The Full Wiki

Footbridge: Wikis


Note: Many of our articles have direct quotes from sources you can cite, within the Wikipedia article! This article doesn't yet, but we're working on it! See more info or our list of citable articles.


From Wikipedia, the free encyclopedia

Melbourne's Sandridge Bridge, a pedestrian footbridge across the Yarra River.

A footbridge or pedestrian bridge is a bridge designed for pedestrians and in some cases cyclists, animal traffic and horse riders, rather than vehicular traffic. In many developed countries, footbridges are both functional and can be beautiful works of art and sculpture. For poor rural communities in the developing world, a footbridge may be a community's only access to medical clinics, schools and markets, which would otherwise be unreachable when rivers are too high to cross. Simple suspension bridge designs have been developed to be sustainable and easily constructable in such rural areas using only local materials and labor.

An enclosed footbridge between two buildings is sometimes known as a skyway. Bridges providing for both pedestrians and cyclists are often referred to as greenbridges and form an important part of sustainable transport movement towards more sustainable cities. Footbridges are often situated to allow pedestrians to cross water or railways in areas where there are no nearby roads to necessitate a road bridge, They are also located across roads to let pedestrians cross safely without slowing down the traffic. The latter is a type of pedestrian separation structure, examples of which are particularly found near schools, to help prevent children running in front of moving cars.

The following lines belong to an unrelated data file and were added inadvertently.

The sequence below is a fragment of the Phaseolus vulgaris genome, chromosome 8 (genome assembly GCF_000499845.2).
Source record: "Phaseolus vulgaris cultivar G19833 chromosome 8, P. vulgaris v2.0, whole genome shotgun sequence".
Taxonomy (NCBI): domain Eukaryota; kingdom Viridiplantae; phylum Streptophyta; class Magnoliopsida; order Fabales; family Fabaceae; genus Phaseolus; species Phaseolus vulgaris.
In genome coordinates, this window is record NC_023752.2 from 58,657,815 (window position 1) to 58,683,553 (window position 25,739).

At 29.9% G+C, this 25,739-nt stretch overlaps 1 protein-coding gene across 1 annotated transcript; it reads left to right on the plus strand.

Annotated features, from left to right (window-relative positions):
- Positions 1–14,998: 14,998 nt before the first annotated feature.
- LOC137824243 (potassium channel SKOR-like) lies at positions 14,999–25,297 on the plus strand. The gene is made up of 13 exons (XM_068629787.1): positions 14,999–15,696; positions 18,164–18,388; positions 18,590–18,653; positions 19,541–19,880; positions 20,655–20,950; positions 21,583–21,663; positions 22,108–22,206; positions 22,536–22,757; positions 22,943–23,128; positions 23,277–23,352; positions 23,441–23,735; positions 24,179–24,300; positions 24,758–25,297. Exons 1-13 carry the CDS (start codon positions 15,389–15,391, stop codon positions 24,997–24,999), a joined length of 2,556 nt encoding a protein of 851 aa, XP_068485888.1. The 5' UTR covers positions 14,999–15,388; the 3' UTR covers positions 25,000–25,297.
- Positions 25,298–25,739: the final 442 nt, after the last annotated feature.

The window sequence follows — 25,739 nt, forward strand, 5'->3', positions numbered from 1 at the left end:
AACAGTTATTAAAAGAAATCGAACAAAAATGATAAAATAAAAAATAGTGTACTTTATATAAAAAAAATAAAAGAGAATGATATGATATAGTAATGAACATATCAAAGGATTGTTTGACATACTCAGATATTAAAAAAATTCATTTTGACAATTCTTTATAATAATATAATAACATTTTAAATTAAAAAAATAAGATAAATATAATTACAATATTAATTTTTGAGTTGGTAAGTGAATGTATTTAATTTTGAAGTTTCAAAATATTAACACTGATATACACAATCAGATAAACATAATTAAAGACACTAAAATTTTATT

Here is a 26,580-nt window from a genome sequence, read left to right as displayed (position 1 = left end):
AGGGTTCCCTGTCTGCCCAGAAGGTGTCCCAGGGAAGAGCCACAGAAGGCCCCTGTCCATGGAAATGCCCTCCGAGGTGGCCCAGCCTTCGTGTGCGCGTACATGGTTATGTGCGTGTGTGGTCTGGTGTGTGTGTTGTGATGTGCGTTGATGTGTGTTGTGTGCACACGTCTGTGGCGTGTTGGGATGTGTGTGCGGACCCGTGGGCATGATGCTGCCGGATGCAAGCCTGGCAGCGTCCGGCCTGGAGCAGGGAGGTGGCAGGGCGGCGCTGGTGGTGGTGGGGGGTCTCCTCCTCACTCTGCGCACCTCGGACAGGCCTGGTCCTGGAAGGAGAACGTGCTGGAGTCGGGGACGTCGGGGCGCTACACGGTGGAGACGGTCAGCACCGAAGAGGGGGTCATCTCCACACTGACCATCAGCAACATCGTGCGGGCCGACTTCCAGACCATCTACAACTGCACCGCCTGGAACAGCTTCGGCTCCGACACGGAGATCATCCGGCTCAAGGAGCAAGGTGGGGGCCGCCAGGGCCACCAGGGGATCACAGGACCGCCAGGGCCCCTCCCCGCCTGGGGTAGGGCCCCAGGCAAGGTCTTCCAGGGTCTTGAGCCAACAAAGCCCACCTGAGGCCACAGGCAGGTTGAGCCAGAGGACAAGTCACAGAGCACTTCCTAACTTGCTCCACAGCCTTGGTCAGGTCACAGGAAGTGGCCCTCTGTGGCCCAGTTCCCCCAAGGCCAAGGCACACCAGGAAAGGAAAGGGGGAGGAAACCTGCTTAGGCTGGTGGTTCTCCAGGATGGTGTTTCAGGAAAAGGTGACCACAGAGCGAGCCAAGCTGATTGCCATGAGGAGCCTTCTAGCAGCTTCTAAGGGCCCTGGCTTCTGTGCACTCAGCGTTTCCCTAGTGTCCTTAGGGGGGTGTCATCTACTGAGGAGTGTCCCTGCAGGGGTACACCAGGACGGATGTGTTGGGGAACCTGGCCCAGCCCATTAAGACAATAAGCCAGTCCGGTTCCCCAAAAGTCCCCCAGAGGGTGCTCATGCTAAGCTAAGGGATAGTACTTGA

Small footbridges can also be used for a technical effect in ornamental gardens.

Types of footbridge (which are not also types of road bridge) include:

BP Pedestrian Bridge is a concealed box girder beam bridge in Millennium Park with sculptural qualities.

Footbridges can also be built in the same ways as road or rail bridges; particularly suspension bridges and beam bridges. Some former road bridges have had their traffic diverted to alternative crossings and have become pedestrian bridges; examples in the UK include The Iron Bridge at Ironbridge, Shropshire, the Old Bridge at Pontypridd and Windsor Bridge at Windsor, Berkshire.

Most footbridges are equipped with guard rails to reduce the risk of pedestrians falling. Where they pass over busy roads or railways, they may also include a fence or other such barrier to prevent pedestrians from jumping, or throwing projectiles onto the traffic below.



The Poughkeepsie Bridge
Mid 20th-century view of the Bridge of Four Lions footbridge in St Petersburg, Russia.

The record for the longest footbridge in the world is claimed by the Poughkeepsie Bridge across the Hudson River at Poughkeepsie, New York.[1] Originally built for trains, it was recently restored as a pedestrian walkway. The footbridge has a total length of 2082 meters (6,767 feet). However, the Hornibrook Bridge which crosses Bramble Bay in Queensland, Australia is longer than the Poughkeepsie Bridge. The 2.8km (1.7mi) long bridge was built to handle road traffic but now only allows pedestrians. Other examples include: